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Peter Higgins, author of Wolfhound Century

Myke Cole, author of Shadow Ops Series

John Brown John, translator of the Zamonia Novels

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Brent Weeks author of The Black Prism (review here)

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Alexia and Lord Maccon from Gail Carriger's Soulless

Lord Akeldama from Gail Carriger's Soulless

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REVIEW | The Stranger by Max Frei (Overlook)

This is a tough one for me to review. I hadn't heard anything about The Stranger when I bought it. I had some Borders bucks burning a hole in my pocket the week the book was released and the blurb and cover intrigued me enough to given this one a try. The comparison to the Night Watch books by Sergei Lukyanenko cinched it for me since I'm a big fan of that series and those are translated well from Russian. I really wanted to like it, but it fell flat on many levels for me. The main character Max Frei (yes, the same as the author) has the ability to travel to a different reality in his dreams. I thought this idea would work well with him flipping back and forth between the worlds, but Max spends most of his time in Echo, the alternative reality, and we're given almost nothing about his normal world, which I'd guess is similar to our own. The story is told from Max's perspective, but I developed no liking or connection to him. Normally with this type of book you want to root for the main character to learn more and solve the mysteries, but that didn't happen for me. The Stranger suffers from the same problems I had with Jonathan Strange & Mr Norrell being over long without adding to the plot, advancing the story, characters, or the world. Also, I should point out that ultimately I liked Jonathan Strange & Mr Norrell. The Stranger starts off decent with Max's early training and induction into Department of Absolute Order. The first case he investigates having to do with an evil mirror is even interesting, however, by than the dialogue started grating on me and was just too inane at many points. I almost put the book down after the first 150 pages, but decided to push through hoping things would improve. I've seen some people refer to the dialogue as keeping "that Russian flare," but it was overwrought with far too many exclamation points and pointless dialogues about how good the food taste in Echo. Here is a short excerpt to show my point:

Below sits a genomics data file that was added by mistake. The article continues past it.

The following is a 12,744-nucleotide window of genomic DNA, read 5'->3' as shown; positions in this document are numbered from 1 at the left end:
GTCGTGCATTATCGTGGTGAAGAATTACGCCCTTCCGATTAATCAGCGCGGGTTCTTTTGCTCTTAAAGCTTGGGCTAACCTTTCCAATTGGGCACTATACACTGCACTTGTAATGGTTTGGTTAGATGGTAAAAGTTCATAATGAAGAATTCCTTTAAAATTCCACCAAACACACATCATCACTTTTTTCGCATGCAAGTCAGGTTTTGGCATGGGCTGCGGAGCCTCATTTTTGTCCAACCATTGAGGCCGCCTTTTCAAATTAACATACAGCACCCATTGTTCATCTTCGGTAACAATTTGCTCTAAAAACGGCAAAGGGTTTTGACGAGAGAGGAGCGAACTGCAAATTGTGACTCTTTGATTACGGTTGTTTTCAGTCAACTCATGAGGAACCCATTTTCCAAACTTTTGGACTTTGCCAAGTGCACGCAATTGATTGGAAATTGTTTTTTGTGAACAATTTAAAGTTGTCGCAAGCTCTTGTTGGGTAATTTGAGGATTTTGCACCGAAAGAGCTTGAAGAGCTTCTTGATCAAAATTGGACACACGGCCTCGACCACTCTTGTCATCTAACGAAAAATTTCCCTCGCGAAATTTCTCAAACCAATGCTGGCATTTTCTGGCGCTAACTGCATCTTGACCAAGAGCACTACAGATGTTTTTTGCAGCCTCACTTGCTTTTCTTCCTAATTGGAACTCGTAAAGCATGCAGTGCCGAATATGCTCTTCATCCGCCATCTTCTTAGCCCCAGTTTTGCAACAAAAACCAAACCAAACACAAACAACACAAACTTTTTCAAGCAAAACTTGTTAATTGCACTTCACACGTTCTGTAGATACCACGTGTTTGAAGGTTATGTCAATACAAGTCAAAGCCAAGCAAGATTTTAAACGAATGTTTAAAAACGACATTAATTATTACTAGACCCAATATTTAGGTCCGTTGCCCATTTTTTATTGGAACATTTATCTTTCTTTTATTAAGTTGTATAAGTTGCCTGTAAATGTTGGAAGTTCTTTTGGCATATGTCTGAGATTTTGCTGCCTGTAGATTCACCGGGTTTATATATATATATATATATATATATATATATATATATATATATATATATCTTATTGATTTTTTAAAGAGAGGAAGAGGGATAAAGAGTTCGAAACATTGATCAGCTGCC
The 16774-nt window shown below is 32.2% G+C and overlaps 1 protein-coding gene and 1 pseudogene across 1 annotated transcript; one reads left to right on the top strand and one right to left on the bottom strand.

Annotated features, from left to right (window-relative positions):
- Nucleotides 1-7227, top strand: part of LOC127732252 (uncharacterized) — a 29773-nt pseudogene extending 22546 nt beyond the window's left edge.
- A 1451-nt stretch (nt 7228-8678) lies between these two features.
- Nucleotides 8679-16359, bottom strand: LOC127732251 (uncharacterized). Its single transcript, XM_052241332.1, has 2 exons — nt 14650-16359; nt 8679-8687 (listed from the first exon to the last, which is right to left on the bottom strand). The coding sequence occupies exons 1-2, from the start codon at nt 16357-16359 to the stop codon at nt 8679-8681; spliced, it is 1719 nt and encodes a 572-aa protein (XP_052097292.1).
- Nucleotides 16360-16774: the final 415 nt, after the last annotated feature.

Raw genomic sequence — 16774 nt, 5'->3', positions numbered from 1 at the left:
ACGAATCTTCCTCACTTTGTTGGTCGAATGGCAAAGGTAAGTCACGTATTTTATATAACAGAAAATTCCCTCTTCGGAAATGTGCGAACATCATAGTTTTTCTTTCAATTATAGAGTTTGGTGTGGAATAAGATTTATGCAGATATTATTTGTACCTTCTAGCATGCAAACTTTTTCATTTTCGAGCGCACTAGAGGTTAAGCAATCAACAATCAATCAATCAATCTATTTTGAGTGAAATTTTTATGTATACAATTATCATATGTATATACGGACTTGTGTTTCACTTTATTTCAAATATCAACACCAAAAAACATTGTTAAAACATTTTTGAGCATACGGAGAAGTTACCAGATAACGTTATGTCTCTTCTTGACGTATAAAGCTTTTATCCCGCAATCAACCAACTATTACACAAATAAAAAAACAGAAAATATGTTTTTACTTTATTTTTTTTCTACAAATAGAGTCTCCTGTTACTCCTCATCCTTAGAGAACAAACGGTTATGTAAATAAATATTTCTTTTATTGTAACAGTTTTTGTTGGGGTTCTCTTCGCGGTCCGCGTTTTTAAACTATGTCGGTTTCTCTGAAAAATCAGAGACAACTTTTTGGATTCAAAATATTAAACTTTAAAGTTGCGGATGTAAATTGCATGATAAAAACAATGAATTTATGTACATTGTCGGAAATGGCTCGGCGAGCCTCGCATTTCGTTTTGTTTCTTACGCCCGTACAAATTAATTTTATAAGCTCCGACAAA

“Today we’re dining in the Glutton, Max! I’ve been looking forward to this moment.”

“Dining where?”

"The Glutton Bunba, the most elegant mangy dive of them all: hot pâtés, the best kamra in Echo, the splendid Madam Zizinda, and not a single sourpuss to be seen at this hour of day.” “What do you mean, not a single sourpuss?” “Actually, not a single unpleasant face of any kind—but you know this place better than most Echoers!”

“How’s that?”

“You’ll see. Put on your shoes and let’s go. I’m as hungry as an armless thief.” And so for the first time I changed from my house slippers into tall moccasins that aspired to look like real boots. I also had a driver’s test—ha! As if that was anything to worry about!

The book could have benefited from an Editor with a swift hand and the goal of advancing the story quicker, but even than I'm not sure I would have liked it. I give The Stranger 3 out of 10 hats. Book Link: US Canada UK

1 comments:

ediFanoB said...

I read the German edition some years ago and I was heavily disappointed.
Therefore I fully agree with your review.

I also read Johnathan Strange & Mr Norrell which also disappointed me.